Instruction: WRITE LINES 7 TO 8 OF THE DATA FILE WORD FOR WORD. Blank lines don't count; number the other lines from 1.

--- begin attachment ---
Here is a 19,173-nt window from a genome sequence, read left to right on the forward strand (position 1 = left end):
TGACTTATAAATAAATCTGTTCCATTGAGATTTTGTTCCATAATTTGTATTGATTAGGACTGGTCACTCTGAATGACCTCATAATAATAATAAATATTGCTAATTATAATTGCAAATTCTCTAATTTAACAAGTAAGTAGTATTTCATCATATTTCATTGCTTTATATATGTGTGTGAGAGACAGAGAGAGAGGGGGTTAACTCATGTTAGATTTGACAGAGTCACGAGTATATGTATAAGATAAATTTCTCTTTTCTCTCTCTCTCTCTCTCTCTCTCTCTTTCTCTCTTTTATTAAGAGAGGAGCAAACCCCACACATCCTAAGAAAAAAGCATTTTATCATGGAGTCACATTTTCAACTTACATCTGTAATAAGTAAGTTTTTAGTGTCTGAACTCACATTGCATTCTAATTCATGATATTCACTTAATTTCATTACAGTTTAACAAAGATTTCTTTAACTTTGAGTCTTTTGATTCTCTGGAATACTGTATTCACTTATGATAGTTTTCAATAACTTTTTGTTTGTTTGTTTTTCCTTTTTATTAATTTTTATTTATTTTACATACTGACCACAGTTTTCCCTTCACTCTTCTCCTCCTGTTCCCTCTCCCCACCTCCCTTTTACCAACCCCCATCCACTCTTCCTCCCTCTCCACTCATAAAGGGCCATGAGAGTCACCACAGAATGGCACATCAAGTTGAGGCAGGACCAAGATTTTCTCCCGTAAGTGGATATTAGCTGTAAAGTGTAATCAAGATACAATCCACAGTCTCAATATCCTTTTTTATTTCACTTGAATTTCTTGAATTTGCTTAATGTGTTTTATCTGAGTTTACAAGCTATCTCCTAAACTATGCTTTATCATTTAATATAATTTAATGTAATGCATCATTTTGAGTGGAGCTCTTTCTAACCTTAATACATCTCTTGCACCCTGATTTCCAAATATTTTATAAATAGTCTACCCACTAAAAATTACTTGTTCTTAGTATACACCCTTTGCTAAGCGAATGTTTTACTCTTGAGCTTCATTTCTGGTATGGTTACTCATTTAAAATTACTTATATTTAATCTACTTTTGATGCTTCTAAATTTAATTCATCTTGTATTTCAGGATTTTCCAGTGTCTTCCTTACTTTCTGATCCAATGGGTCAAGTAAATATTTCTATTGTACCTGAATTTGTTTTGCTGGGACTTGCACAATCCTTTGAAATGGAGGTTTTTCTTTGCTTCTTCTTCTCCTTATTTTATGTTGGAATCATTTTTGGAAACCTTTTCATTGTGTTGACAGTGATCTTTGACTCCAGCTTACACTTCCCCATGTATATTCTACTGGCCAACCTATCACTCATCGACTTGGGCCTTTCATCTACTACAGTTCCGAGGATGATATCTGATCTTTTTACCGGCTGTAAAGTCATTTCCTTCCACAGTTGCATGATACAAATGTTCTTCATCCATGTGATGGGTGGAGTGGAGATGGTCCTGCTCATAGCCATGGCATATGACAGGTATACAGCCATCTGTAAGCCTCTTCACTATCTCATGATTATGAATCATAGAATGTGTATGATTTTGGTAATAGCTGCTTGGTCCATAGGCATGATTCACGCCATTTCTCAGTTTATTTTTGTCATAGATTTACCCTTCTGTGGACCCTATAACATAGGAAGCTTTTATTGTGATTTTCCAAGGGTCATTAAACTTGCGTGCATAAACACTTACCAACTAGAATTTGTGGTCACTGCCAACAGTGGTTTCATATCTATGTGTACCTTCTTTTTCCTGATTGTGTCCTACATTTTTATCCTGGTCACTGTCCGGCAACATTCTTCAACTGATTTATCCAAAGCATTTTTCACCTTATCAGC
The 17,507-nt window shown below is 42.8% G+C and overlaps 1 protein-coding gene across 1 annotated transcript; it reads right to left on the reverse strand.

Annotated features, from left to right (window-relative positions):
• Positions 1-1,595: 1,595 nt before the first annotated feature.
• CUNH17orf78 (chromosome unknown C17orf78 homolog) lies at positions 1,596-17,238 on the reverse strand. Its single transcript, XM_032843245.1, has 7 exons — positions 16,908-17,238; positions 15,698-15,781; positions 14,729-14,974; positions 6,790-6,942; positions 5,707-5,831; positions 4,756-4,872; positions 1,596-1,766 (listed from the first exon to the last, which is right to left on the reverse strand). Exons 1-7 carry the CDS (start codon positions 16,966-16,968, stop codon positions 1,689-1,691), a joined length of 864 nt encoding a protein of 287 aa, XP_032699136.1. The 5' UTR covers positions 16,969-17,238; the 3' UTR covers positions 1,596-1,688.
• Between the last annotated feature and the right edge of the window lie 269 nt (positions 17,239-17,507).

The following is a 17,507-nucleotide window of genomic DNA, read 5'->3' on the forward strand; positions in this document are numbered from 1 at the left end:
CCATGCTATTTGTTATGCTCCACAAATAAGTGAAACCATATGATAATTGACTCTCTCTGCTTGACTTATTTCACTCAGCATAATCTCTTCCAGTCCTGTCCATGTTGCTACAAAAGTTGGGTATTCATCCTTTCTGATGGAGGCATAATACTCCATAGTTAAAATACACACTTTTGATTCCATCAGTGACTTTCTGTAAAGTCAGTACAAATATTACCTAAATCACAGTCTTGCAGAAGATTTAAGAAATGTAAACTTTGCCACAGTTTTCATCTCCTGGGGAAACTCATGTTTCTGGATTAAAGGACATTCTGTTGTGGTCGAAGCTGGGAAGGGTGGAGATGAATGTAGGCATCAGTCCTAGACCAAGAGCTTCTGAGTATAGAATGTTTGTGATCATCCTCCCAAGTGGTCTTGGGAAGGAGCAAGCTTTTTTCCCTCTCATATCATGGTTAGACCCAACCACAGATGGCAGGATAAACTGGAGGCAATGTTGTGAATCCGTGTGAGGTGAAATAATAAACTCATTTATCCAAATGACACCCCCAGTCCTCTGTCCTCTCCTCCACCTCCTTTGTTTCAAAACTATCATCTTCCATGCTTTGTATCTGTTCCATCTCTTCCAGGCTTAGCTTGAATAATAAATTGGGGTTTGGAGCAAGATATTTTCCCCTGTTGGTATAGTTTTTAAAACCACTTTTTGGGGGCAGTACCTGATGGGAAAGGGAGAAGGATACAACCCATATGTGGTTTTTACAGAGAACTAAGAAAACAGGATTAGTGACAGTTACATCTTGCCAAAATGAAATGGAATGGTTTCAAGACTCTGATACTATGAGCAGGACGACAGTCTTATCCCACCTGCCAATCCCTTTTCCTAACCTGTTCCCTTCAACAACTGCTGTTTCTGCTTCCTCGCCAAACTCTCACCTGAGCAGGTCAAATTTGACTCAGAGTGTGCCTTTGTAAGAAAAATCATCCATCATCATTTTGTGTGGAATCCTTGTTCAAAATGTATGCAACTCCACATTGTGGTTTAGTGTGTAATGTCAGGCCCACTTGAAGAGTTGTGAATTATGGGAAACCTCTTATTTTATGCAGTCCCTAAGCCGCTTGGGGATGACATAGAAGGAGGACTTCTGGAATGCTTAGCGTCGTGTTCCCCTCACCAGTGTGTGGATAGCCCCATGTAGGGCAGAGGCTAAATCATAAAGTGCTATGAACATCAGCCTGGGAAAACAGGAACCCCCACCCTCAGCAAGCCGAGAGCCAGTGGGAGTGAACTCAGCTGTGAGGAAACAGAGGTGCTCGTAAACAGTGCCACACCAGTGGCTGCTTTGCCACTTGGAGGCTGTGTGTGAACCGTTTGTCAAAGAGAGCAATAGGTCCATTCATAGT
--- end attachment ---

• Between the last annotated feature and the right edge of the window lie 269 nt (positions 17,239-17,507).

The following is a 17,507-nucleotide window of genomic DNA, read 5'->3' on the forward strand; positions in this document are numbered from 1 at the left end: